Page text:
Opposition offers ‘lesson’ on how to raise Sh 8.3 Trillion | JamiiForums | The Home of Great Thinkers

Dismiss Notice
You are browsing this site as a guest. It takes 2 minutes to CREATE AN ACCOUNT and less than 1 minute to LOGIN

Opposition offers ‘lesson’ on how to raise Sh 8.3 Trillion

Discussion in 'Habari na Hoja mchanganyiko' started by BAK, Jun 14, 2010.

  1. BAK

    BAK JF-Expert Member

    Jun 14, 2010
    Joined: Feb 11, 2007
    Messages: 70,760
    Likes Received: 83,064
    Trophy Points: 280
    Opposition offers ‘lesson' on Budget

    Mr Hamad Rashid Mohammed presents the Opposition's alternative Budget in Parliament in Dodoma.

    By Tom Mosoba, Dodoma

    The Opposition in Parliament has offered what it says is a lesson to the government on how it could raise Sh8.3 trillion in domestic revenue without taxing the poor or resorting to expensive measures like borrowing from commercial banks.

    The Leader of the Official Opposition in Parliament, Mr Hamad Rashid Mohammed, has presented an alternative budget in which he listed sources that could earn an extra Sh2.37 trillion in the 2010/11 financial year. The government was not exploiting these sources, he said.

    Formalising the sale of cereals to East Africa Community (EAC) member countries alone could earn the government over Sh500 billion.

    Mr Mohamed said rice and maize exports could fetch Sh428.4 billion and Sh104.85 billion, respectively, if the country allowed unrestricted cereal exports to capitalise on its productive advantage over other EAC member countries.

    "We are currently not taking advantage of this opportunity, leaving Uganda to benefit by exporting 113,000 tonnes of cereals in the rest of the region. Kenya currently imports 270,000 tonnes of rice from Pakistan annually as Tanzania drags its feet," he said.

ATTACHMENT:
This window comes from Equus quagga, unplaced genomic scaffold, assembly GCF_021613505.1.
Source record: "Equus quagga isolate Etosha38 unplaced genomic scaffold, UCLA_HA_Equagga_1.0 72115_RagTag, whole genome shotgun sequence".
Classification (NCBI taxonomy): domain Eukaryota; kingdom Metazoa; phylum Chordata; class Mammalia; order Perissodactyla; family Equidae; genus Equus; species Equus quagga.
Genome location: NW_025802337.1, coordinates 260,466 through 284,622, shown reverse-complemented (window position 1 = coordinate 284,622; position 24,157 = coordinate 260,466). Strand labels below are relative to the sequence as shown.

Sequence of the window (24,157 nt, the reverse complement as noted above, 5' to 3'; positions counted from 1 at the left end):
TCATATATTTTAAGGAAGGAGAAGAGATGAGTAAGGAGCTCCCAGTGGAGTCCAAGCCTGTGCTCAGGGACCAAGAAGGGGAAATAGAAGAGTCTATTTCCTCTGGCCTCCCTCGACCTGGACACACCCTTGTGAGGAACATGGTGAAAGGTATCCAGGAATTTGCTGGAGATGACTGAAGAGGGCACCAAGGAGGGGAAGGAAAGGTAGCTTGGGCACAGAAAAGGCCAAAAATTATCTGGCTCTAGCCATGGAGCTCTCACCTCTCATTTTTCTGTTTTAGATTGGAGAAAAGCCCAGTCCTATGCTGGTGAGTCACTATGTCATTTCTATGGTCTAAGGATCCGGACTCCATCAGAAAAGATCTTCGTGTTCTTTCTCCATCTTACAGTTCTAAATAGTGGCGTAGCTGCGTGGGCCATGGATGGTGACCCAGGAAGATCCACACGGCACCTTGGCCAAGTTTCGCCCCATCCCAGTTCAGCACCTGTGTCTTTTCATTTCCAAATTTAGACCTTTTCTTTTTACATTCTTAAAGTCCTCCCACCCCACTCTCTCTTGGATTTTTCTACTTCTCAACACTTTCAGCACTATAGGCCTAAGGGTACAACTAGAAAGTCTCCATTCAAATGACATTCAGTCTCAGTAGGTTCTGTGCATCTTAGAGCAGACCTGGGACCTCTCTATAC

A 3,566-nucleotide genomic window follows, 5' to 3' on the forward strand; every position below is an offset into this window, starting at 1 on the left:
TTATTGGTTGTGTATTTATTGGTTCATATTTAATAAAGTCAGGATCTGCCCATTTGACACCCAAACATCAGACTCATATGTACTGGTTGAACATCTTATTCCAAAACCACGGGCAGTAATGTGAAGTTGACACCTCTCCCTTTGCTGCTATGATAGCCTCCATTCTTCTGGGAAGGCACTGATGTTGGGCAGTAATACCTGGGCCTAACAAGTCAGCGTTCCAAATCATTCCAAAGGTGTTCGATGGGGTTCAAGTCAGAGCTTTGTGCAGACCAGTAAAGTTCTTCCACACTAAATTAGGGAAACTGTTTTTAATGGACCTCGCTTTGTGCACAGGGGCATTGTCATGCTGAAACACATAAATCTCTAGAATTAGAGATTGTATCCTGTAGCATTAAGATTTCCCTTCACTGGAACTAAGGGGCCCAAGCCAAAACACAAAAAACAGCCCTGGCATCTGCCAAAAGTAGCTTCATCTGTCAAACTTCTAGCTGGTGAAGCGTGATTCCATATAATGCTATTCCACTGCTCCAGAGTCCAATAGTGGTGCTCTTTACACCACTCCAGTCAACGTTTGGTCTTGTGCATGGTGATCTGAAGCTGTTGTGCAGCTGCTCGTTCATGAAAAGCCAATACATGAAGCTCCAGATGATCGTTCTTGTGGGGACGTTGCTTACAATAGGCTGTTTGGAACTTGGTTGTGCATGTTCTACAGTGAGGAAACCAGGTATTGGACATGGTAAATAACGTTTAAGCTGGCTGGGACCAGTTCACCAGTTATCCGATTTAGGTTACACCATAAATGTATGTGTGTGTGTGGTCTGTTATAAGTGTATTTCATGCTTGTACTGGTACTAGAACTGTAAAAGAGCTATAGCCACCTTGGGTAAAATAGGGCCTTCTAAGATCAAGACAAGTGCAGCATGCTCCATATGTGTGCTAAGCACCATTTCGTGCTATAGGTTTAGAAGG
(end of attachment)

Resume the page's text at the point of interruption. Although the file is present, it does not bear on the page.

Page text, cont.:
The opposition leader's alternative list of revenue sources included the sale of a 25 per cent stake in mobile phone company Zain Tanzania for Sh250 billion. The government currently owns 40 per cent of the company.

    He said the Opposition could also raise Sh20 billion by floating a bond to the Tanzanian diaspora. The government has been accused of failing to fully utilise this opportunity, with remittances often failing to be captured.

    Mr Mohammed proposed an electronic procurement intervention, which, he said, could save another Sh250 billion currently being lost through corruption and highly inflated public purchases.

    The Opposition has also proposed a 50 per cent reduction in tax exemptions, saying this would make Sh350 billion available. Mr Mohammed said abolishing fuel tax exemptions extended to six mining firms could generate an additional Sh59 billion.

    The government provides for tax exemptions totalling Sh720 billion in the 2009/10 Budget, which the Opposition maintains are too costly for a country that heavily depends on donor support.

    The alternative Budget includes Sh200 billion in revenue from taxes on gold, tanzanite and other minerals. Echoing the government Budget, the Opposition says it would have earned Sh155 billion from gold royalties, whose rate has been raised from 3 to 4 per cent in the new mining law.